A city in Connecticut.
(PCE-900: dp. 640; l. 185'; b. 33'; dr. 9'; s. 16 k.; cpl. 96; a. 1 3", 3 40mm., 4 20mm., 4 dcp., 1 dcp. (h.h.), 2 dct.; cl. PCE-881)
PCE-900 was laid down by Willamette Iron & Steel Corp., Portland, Oreg., 11 January 1943; launched 11 August; sponsored by Mrs. Clara Goff; and commissioned at Portland 12 April 1945, Lt. Arthur Maddalena, Jr., in command.
After shakedown off the West Coast, PCE-900 departed San Pedro 5 June, arriving Pearl Harbor on the 13th. As the war still raged in the Western Pacific, she was assigned to plane guard station out of Pearl Harbor. Throughout the war and following the Japanese surrender, PCE-900 continued operations in the vicinity of Hawaii.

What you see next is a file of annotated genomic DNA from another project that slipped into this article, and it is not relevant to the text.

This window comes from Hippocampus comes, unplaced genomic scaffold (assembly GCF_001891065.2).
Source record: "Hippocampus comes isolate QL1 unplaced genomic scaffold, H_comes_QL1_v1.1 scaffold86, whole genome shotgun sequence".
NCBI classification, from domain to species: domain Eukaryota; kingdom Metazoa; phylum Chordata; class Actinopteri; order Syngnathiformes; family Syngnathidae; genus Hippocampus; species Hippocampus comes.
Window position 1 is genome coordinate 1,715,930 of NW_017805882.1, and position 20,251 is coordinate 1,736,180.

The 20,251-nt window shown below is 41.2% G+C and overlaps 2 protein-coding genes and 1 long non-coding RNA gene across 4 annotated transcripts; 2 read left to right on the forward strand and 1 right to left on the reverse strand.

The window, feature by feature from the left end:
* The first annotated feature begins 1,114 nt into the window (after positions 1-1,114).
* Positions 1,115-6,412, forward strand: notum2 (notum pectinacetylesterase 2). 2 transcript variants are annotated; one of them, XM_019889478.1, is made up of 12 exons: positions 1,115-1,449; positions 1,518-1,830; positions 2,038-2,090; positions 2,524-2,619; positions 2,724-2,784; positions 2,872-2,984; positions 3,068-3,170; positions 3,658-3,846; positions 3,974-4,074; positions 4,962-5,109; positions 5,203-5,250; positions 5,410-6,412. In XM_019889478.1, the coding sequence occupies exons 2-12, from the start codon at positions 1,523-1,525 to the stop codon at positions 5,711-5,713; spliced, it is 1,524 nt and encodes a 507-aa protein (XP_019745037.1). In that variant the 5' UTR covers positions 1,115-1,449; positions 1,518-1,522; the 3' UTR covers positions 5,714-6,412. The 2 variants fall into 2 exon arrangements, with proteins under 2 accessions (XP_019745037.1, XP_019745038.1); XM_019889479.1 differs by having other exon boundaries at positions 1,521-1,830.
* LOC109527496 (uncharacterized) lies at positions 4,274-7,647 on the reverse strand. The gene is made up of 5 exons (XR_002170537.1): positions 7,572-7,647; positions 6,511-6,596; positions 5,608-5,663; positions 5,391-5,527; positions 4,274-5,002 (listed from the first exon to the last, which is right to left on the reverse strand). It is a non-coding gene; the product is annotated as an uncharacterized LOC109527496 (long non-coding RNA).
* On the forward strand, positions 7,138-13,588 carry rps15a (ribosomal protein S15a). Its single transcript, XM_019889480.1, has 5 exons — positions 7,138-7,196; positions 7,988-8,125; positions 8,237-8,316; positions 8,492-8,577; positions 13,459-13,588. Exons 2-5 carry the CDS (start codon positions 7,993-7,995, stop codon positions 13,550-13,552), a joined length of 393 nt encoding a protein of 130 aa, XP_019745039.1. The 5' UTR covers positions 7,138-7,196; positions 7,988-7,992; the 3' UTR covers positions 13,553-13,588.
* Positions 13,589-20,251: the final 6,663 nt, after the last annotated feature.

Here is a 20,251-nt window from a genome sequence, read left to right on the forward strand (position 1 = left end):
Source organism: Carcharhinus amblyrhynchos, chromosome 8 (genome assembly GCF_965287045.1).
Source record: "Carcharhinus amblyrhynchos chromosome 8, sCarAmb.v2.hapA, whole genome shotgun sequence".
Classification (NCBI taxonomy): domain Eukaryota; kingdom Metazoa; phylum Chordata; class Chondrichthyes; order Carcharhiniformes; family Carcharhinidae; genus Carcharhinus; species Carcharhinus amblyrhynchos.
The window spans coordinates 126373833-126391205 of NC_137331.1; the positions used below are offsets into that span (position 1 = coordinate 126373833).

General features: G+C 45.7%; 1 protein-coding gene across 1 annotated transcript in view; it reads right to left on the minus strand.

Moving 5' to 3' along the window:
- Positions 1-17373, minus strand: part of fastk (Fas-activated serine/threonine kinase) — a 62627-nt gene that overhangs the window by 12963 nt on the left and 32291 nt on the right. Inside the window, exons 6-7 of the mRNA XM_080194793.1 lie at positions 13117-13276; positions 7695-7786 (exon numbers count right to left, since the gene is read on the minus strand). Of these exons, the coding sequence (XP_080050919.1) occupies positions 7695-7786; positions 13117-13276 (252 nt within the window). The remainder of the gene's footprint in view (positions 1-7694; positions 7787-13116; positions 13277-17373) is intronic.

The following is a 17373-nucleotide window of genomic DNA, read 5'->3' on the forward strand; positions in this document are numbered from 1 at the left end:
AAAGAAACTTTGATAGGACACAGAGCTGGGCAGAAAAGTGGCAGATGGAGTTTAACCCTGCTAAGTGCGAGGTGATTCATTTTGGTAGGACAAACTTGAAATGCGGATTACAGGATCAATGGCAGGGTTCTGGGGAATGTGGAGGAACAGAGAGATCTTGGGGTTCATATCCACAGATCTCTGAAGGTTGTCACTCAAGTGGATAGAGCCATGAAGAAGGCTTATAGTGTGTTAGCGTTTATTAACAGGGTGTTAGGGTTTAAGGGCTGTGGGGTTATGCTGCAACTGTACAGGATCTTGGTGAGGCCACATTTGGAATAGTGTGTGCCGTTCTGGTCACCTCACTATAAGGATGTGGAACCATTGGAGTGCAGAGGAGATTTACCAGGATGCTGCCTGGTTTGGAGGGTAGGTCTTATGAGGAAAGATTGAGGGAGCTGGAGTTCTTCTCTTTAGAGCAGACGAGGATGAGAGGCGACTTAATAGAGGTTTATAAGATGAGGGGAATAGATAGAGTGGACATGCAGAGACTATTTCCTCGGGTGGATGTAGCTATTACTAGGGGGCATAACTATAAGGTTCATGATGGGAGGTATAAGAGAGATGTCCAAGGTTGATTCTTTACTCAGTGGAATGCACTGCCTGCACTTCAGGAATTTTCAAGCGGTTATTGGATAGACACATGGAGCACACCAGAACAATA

She remained in the Pacific for the next 3 years, then sailed to the East Coast for duties in the 1st Naval District. PCE-900 was assigned as a Naval Reserve training ship out of Boston, where she operated until 1955. She decommissioned 19 August 1955, and joined the Atlantic Reserve Fleet PCE-900 was named Groton 15 February 1956; and, after many years of productive service to the Navy, she was struck from the Navy List 1 February 1960.